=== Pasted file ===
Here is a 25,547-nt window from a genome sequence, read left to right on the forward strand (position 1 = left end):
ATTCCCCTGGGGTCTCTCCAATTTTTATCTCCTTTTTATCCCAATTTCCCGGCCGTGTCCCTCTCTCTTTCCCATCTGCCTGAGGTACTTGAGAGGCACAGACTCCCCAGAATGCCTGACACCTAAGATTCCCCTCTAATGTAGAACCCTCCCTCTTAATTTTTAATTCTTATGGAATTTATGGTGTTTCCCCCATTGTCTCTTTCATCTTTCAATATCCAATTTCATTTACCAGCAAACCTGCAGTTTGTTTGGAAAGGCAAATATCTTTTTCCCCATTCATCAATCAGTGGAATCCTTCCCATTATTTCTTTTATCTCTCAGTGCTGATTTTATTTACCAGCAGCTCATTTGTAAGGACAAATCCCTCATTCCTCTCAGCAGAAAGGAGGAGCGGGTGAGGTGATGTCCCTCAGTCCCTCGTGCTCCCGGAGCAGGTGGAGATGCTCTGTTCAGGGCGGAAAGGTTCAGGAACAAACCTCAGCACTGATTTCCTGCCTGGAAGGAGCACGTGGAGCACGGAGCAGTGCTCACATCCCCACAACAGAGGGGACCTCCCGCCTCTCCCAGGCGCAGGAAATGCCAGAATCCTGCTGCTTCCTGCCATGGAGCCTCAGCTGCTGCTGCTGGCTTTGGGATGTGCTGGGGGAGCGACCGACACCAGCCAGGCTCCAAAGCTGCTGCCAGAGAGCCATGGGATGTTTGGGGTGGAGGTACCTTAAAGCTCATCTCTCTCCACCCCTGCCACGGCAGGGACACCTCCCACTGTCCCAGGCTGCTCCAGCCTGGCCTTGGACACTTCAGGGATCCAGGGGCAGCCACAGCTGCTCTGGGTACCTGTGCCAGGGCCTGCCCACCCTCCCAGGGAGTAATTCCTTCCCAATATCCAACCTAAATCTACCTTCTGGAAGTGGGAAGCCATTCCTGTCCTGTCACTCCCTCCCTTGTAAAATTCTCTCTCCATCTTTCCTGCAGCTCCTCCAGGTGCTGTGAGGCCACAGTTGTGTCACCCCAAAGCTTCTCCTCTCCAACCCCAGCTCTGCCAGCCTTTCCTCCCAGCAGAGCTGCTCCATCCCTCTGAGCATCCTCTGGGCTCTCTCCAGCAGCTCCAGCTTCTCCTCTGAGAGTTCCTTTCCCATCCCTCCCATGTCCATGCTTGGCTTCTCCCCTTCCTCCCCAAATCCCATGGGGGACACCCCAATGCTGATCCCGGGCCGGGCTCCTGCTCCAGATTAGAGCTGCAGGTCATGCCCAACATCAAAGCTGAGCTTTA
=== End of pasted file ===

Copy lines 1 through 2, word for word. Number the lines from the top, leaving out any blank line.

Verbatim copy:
Here is a 25,547-nt window from a genome sequence, read left to right on the forward strand (position 1 = left end):
ATTCCCCTGGGGTCTCTCCAATTTTTATCTCCTTTTTATCCCAATTTCCCGGCCGTGTCCCTCTCTCTTTCCCATCTGCCTGAGGTACTTGAGAGGCACAGACTCCCCAGAATGCCTGACACCTAAGATTCCCCTCTAATGTAGAACCCTCCCTCTTAATTTTTAATTCTTATGGAATTTATGGTGTTTCCCCCATTGTCTCTTTCATCTTTCAATATCCAATTTCATTTACCAGCAAACCTGCAGTTTGTTTGGAAAGGCAAATATCTTTTTCCCCATTCATCAATCAGTGGAATCCTTCCCATTATTTCTTTTATCTCTCAGTGCTGATTTTATTTACCAGCAGCTCATTTGTAAGGACAAATCCCTCATTCCTCTCAGCAGAAAGGAGGAGCGGGTGAGGTGATGTCCCTCAGTCCCTCGTGCTCCCGGAGCAGGTGGAGATGCTCTGTTCAGGGCGGAAAGGTTCAGGAACAAACCTCAGCACTGATTTCCTGCCTGGAAGGAGCACGTGGAGCACGGAGCAGTGCTCACATCCCCACAACAGAGGGGACCTCCCGCCTCTCCCAGGCGCAGGAAATGCCAGAATCCTGCTGCTTCCTGCCATGGAGCCTCAGCTGCTGCTGCTGGCTTTGGGATGTGCTGGGGGAGCGACCGACACCAGCCAGGCTCCAAAGCTGCTGCCAGAGAGCCATGGGATGTTTGGGGTGGAGGTACCTTAAAGCTCATCTCTCTCCACCCCTGCCACGGCAGGGACACCTCCCACTGTCCCAGGCTGCTCCAGCCTGGCCTTGGACACTTCAGGGATCCAGGGGCAGCCACAGCTGCTCTGGGTACCTGTGCCAGGGCCTGCCCACCCTCCCAGGGAGTAATTCCTTCCCAATATCCAACCTAAATCTACCTTCTGGAAGTGGGAAGCCATTCCTGTCCTGTCACTCCCTCCCTTGTAAAATTCTCTCTCCATCTTTCCTGCAGCTCCTCCAGGTGCTGTGAGGCCACAGTTGTGTCACCCCAAAGCTTCTCCTCTCCAACCCCAGCTCTGCCAGCCTTTCCTCCCAGCAGAGCTGCTCCATCCCTCTGAGCATCCTCTGGGCTCTCTCCAGCAGCTCCAGCTTCTCCTCTGAGAGTTCCTTTCCCATCCCTCCCATGTCCATGCTTGGCTTCTCCCCTTCCTCCCCAAATCCCATGGGGGACACCCCAATGCTGATCCCGGGCCGGGCTCCTGCTCCAGATTAGAGCTGCAGGTCATGCCCAACATCAAAGCTGAGCTTTA